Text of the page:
House passes 2014 budget bill
The Massachusetts House, by a vote of 127-29, passed its version of the FY14 budget on April 24 after adding nearly $135 million in spending to the House Ways and Means Committee proposal. The House budget includes $27 million in additional spending for education and local aid over the initial proposal.
The boost in education spending added money to METCO, the special education circuit breaker, regional school transportation, extended learning time, the alternative education grant program, universal pre-kindergarten programs and higher education scholarships. The House added $5.3 million in Chapter 70 spending for some districts. The MTA also supported an increase in funding for Gateway Cities to establish career academies and programs for English language learners.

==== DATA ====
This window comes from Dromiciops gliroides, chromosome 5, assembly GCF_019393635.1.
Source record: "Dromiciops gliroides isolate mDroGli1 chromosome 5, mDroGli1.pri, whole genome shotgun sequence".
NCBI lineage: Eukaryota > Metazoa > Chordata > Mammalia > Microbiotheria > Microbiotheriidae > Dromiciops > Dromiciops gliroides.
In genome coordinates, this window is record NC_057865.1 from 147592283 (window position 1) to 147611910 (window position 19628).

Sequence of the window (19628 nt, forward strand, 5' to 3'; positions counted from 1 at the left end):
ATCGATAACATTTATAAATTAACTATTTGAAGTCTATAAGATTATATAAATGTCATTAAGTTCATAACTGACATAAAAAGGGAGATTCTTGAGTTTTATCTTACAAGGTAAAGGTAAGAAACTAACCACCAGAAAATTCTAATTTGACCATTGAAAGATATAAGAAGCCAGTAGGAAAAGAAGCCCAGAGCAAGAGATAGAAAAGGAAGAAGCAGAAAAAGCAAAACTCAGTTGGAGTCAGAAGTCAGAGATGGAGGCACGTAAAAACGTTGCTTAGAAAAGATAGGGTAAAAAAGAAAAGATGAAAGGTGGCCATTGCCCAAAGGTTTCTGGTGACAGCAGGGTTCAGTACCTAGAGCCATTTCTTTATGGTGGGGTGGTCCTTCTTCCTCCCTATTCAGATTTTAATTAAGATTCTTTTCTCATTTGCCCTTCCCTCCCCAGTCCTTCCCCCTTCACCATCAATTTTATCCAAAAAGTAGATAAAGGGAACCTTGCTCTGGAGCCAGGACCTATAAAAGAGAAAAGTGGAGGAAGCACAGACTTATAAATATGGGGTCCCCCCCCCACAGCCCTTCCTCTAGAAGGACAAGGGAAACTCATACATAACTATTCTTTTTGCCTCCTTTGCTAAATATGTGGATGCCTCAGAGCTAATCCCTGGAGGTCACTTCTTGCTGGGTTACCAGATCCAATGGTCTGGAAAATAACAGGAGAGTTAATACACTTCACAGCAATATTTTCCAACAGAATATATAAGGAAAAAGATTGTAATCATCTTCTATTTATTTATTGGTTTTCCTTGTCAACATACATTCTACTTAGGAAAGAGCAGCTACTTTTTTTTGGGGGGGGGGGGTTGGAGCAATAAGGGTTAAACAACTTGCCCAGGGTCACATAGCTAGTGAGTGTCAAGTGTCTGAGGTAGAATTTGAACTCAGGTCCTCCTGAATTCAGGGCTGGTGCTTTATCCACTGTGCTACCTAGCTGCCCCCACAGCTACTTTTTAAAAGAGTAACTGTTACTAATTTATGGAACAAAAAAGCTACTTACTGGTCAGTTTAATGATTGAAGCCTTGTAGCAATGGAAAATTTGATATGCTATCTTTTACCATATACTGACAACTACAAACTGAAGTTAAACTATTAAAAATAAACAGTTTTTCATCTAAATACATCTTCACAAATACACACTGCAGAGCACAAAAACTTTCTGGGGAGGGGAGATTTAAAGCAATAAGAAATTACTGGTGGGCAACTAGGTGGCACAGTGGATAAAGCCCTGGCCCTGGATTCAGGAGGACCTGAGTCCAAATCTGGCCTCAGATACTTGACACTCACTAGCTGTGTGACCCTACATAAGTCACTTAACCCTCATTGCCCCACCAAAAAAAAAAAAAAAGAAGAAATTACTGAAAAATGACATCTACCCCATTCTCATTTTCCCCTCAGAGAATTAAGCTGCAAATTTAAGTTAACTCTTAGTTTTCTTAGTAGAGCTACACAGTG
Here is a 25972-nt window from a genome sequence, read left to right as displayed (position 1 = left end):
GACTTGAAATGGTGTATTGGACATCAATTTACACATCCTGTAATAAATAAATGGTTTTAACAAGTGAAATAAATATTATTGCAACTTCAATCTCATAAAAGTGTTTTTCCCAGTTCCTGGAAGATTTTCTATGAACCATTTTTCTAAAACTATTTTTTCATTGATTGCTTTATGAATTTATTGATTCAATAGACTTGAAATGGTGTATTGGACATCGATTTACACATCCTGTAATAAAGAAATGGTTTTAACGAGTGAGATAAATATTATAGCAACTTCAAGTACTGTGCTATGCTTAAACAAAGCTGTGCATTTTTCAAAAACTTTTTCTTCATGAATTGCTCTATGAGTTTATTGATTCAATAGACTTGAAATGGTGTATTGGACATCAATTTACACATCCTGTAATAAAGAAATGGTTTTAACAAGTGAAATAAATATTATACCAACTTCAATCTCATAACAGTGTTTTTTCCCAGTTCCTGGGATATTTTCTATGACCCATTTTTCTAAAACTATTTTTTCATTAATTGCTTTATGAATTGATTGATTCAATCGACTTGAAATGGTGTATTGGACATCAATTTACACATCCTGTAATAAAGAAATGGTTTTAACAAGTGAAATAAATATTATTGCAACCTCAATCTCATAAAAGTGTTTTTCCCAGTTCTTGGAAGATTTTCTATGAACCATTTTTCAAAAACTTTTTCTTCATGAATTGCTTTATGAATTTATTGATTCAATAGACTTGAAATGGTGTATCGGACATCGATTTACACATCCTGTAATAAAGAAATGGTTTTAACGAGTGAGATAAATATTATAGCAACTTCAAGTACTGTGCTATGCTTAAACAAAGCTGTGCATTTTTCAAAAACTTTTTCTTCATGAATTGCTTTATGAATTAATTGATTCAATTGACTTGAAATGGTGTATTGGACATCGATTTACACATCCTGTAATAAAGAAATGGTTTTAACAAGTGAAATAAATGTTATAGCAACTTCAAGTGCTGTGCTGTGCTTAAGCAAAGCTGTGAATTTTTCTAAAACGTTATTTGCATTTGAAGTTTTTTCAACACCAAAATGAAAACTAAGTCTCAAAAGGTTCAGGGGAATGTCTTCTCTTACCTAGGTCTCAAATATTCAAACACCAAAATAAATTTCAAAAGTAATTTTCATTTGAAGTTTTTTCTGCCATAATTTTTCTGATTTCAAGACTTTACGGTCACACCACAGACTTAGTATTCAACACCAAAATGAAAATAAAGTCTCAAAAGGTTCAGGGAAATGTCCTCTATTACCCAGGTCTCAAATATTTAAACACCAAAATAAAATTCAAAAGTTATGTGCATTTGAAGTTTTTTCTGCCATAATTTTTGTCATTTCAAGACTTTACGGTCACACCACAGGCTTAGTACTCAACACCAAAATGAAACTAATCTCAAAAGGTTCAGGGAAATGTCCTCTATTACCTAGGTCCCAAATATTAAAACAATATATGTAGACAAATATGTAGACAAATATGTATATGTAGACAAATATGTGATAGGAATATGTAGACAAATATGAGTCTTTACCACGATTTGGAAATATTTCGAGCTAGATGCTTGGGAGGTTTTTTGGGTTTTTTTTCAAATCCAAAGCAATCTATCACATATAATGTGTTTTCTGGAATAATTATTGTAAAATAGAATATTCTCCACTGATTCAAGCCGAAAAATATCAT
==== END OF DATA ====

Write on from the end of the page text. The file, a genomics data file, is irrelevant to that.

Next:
Local aid was also increased by $21.3 million over last year, partly using new gaming licensing revenue.
The House budget includes a 10 percent increase in funding to public higher education institutions. This would allow the University of Massachusetts to achieve a 50-50 split between state funding and tuition and fees over the next two years. The additional money would allow UMass to freeze tuition and fees for the next school year.
The House voted 107-46 to study the issues around tuition rates for immigrants, avoiding a direct vote on a budget amendment that would have reversed Governor Deval Patrick's directive extending the tuition break to immigrants who qualify for legal status under a new federal program.
An amendment to establish an Early Education Commission, which would include representatives from the MTA and AFT-MA, was adopted.
Attempts to roll income and sales taxes back to 5 percent were defeated. Also rejected was an amendment that would have capped the film-tax credit program.
The Senate will take up debate on the budget in May. After that, a conference committee will meet to resolve differences between the House and Senate versions. After votes in both branches on the conference report, the FY14 budget goes to the governor for his approval or rejection.
For additional information about the FY2014 budget process, visit the Education Funding News section of our website.